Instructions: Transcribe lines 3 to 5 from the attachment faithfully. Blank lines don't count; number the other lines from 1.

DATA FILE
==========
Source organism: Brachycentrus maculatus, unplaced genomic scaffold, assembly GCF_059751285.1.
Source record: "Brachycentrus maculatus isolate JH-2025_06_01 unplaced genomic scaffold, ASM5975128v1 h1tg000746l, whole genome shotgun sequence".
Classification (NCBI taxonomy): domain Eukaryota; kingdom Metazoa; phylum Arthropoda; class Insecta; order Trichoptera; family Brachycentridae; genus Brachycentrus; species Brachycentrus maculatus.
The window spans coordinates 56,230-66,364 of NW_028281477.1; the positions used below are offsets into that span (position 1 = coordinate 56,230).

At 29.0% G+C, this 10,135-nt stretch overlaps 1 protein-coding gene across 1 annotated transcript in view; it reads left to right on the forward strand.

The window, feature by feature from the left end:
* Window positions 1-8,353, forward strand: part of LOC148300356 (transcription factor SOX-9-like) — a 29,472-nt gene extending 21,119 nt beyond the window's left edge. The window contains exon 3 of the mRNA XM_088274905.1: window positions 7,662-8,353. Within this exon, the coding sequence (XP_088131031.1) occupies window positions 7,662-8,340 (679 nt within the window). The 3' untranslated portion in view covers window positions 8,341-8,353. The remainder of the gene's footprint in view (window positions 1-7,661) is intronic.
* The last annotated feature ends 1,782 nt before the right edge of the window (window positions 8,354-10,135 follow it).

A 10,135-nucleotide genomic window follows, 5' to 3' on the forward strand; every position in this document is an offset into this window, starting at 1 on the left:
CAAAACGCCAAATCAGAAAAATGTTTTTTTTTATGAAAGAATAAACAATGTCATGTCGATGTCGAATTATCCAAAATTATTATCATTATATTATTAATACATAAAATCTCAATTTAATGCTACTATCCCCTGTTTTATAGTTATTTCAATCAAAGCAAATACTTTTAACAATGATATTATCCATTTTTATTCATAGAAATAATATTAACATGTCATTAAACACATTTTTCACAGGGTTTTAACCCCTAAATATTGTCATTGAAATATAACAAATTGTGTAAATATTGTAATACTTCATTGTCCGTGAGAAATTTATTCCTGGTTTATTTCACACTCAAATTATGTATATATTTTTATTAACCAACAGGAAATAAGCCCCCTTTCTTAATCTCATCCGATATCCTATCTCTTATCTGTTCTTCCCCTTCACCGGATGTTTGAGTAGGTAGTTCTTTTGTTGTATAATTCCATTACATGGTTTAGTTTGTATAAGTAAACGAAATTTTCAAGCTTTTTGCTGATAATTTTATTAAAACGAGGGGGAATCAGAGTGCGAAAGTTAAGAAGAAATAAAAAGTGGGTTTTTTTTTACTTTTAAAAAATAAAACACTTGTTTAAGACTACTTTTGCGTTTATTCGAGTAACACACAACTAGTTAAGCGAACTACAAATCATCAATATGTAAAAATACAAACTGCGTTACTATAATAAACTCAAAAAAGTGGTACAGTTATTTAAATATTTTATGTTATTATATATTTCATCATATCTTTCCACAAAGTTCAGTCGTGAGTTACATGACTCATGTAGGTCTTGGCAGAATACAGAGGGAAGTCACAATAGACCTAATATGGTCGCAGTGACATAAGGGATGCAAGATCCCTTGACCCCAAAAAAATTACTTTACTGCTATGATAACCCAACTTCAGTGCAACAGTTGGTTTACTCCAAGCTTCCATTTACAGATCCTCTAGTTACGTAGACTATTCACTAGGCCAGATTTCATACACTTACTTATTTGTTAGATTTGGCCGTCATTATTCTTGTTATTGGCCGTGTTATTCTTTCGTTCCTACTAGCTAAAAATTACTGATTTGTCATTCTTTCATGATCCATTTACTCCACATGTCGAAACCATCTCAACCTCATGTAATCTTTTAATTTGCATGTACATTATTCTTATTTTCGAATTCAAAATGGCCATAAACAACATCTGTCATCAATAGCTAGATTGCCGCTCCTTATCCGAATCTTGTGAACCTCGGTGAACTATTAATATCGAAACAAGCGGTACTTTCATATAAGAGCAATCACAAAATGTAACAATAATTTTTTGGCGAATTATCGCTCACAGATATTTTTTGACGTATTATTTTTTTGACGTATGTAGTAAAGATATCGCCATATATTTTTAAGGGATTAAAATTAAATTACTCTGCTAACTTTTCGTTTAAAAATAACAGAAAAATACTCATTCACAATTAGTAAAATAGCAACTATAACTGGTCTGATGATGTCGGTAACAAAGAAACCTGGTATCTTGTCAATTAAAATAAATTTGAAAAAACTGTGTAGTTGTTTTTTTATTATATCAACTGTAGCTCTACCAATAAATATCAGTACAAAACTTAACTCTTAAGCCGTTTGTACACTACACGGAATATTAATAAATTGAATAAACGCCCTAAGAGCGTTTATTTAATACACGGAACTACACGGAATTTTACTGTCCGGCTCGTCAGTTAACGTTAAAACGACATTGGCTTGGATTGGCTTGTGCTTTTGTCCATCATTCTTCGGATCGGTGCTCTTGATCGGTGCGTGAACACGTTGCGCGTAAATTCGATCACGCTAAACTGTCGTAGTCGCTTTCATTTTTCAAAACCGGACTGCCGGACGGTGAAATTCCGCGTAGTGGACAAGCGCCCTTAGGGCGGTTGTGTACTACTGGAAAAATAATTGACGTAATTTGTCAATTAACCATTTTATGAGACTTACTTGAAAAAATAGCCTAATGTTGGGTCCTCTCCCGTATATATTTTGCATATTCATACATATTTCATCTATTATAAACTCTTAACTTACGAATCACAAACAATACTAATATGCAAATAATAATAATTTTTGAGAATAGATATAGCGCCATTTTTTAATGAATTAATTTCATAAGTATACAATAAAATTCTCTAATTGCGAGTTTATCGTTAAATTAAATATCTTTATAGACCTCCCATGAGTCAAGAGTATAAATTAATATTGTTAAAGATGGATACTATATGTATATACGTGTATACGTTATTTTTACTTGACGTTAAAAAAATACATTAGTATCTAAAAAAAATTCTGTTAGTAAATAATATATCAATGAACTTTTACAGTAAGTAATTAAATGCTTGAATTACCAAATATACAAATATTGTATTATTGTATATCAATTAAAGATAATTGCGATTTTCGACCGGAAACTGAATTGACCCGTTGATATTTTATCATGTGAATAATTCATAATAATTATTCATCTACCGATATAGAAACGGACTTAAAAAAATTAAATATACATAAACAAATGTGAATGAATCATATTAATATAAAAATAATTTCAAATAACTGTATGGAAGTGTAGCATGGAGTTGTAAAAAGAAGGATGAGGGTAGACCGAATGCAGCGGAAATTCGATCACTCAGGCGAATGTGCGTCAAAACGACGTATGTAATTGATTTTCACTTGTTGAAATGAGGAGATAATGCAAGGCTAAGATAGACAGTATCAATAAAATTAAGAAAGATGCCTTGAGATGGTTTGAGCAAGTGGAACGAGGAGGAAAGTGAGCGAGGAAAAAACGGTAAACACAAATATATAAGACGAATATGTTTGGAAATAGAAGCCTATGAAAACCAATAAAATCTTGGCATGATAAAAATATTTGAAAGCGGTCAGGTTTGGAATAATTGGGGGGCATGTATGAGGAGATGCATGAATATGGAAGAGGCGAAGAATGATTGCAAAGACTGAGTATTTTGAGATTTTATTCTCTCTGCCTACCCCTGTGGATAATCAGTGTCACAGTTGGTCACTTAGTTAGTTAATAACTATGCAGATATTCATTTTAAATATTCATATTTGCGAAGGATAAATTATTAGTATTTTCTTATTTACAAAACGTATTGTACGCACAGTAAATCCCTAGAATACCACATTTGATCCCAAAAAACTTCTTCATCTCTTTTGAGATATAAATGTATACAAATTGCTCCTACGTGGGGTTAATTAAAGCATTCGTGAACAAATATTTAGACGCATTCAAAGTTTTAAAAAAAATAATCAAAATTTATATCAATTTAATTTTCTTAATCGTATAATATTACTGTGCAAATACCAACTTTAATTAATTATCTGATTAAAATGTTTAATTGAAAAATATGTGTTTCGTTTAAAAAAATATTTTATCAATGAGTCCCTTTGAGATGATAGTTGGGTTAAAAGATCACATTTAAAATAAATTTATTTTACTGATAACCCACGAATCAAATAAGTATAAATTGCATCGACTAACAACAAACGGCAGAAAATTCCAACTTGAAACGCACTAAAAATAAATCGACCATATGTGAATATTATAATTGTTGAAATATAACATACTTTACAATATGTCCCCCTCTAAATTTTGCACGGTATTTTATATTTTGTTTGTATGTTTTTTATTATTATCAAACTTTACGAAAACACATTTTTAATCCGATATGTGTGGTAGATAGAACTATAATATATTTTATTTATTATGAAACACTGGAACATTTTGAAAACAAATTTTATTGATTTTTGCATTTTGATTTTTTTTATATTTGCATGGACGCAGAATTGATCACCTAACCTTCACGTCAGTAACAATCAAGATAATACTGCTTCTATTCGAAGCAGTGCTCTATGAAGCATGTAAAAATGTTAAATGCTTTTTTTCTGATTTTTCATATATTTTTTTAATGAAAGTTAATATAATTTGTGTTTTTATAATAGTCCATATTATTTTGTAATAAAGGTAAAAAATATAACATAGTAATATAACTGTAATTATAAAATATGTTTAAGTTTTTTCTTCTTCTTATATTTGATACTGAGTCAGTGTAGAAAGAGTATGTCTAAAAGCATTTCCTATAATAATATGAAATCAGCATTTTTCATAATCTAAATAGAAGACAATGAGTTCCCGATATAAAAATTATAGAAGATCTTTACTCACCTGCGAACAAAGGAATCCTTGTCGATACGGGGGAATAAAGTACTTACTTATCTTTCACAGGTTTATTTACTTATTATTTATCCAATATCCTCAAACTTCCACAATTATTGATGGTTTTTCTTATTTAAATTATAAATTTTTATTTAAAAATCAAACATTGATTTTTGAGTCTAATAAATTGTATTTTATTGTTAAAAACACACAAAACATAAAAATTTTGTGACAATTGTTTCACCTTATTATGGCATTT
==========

Classification (NCBI taxonomy): domain Eukaryota; kingdom Metazoa; phylum Arthropoda; class Insecta; order Trichoptera; family Brachycentridae; genus Brachycentrus; species Brachycentrus maculatus.
The window spans coordinates 56,230-66,364 of NW_028281477.1; the positions used below are offsets into that span (position 1 = coordinate 56,230).

At 29.0% G+C, this 10,135-nt stretch overlaps 1 protein-coding gene across 1 annotated transcript in view; it reads left to right on the forward strand.